'Ascension': TV Review

Courtesy of SyFy
Syfy's flawed new limited event series has potential that needs to be pursued

In the new Syfy limited event series, a group of hand-picked Americans go on a secret government mission into deep space

The Syfy channel is desperately trying to reverse its fortunes of late and land a big, zeitgeisty reverberating drama series akin to the days when Battlestar Galactica graced its space. So far, only baby steps, but the effort seems to be in the right direction.

On Dec. 15, the channel premieres one of television’s favorite new things – a “limited event series” – named Ascension, which will run for six hours over the course of three nights and, if it does well, could become a future series on Syfy.

Of all the shows Syfy has tried recently – Defiance and Dominion come to mind – none give off the sense that, if the right buttons were pushed, the series could be both huge and acclaimed a la Game of Thrones or The Walking Dead, genre series Syfy wishes it had.

But at least Ascension, flaws and all, dreams to be a little bigger and more serious than Defiance or Dominion. Right out of the gate, it’s not as well-written or acted as something like Thrones or Walking Dead, but it does have a little whiff of the early, finding-itself days of Battlestar Galactica to it.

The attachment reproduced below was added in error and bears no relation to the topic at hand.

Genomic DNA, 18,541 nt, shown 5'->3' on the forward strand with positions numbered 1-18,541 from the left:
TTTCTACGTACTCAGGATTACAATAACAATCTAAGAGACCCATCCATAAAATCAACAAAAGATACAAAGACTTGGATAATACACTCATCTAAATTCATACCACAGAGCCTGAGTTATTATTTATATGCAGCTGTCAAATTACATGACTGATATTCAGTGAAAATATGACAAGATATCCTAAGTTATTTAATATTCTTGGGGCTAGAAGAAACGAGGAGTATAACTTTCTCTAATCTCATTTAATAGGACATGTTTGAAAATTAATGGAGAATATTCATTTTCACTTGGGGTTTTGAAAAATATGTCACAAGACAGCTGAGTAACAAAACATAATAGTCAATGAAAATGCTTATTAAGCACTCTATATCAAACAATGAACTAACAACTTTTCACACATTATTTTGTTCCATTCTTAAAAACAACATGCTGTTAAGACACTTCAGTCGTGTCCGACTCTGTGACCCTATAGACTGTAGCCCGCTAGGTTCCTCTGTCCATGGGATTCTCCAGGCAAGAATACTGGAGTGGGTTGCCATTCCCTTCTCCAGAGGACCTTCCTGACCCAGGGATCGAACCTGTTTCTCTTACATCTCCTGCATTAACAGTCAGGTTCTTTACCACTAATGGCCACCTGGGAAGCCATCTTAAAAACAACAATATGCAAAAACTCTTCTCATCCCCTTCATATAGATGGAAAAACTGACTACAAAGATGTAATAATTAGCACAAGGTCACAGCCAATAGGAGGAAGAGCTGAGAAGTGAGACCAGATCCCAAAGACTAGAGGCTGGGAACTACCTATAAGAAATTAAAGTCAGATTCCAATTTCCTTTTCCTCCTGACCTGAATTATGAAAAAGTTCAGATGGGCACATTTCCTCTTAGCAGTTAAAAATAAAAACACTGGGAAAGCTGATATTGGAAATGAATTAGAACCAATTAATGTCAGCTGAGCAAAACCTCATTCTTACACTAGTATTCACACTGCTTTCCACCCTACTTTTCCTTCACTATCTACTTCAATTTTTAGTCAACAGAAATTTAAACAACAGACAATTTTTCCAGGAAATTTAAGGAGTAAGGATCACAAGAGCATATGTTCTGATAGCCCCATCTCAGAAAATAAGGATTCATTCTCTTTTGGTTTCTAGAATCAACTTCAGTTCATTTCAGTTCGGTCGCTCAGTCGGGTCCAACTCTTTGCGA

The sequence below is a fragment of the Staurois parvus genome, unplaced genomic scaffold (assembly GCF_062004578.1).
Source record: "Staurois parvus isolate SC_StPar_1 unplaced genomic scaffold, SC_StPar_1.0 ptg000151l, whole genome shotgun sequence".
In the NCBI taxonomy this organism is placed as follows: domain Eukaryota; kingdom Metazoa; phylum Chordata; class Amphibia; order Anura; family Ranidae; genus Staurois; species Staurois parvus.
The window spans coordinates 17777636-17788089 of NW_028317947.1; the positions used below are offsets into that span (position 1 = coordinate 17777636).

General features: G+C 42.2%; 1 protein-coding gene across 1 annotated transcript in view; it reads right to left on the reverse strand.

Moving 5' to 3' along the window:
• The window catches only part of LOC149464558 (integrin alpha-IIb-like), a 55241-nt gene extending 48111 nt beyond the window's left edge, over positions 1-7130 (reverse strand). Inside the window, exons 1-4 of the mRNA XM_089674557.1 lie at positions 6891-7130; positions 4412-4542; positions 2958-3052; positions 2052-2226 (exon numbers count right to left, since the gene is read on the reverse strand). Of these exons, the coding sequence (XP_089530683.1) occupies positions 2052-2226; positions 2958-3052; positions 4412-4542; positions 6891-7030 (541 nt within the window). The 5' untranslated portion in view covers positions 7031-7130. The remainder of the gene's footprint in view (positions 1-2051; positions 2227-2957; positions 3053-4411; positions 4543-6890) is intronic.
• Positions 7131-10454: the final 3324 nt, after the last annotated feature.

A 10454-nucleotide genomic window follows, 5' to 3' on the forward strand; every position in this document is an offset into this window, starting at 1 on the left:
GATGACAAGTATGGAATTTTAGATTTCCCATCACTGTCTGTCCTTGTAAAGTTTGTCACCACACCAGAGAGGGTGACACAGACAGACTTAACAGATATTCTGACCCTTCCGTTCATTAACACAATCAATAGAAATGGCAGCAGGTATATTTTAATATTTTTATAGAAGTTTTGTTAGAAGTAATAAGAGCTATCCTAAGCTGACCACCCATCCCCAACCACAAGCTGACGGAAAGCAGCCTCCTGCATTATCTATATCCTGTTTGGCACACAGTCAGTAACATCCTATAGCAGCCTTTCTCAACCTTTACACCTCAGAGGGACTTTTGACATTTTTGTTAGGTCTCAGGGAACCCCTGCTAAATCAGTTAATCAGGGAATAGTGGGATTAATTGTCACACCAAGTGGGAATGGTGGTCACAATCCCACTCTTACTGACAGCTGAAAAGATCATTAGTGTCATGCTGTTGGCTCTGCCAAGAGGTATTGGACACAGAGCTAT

And that’s something to build on.

Ascension is about a covert space operation – really a military operation – by the United States in the heady days of the space race in the 1960s. The series posits that the government successfully convinced scientists, families, disparate men and women and children to volunteer to save mankind by going on a century-long trip into deep space. A full 600 are on board the secret starship that stands taller than the Empire State Building. The series begins in the present time when those on board the Ascension are roughly halfway into the mission, meaning that people have died and a generation was born and raised inside since the launch.

Gil Bellows stars as Harris Enzmann, the son of the founder of the project, who has been running the mission for 20 years now. His father is dying in a hospital with what appears to be Alzheimer's.

On board, the ship is run by William Denninger (Brian Van Holt – which will be funny to fans of Cougar Town). Denninger is the hero leader of Ascension because he helped save the ship during a catastrophic fire in the early stages. Denninger, like others on the ship, was “paired” with his wife, Viondra (Tricia Helfer, who brings good BSG vibes to this series), because the computer liked how they matched up. Viondra is a power broker who is helping Denninger stay in command as he realizes he will be the middle-era pilot, when the only two likely to be remembered by history are the one who launched it and the one who landed it.

Ascension, which has a splashy and cool set, benefits from a number of intriguing elements that, with some polish, could help this series make its mark eventually. For example, the ‘60s era interior is gorgeous and there’s a sense of retro-hipness not only to the styling but in the space-aginess of it all.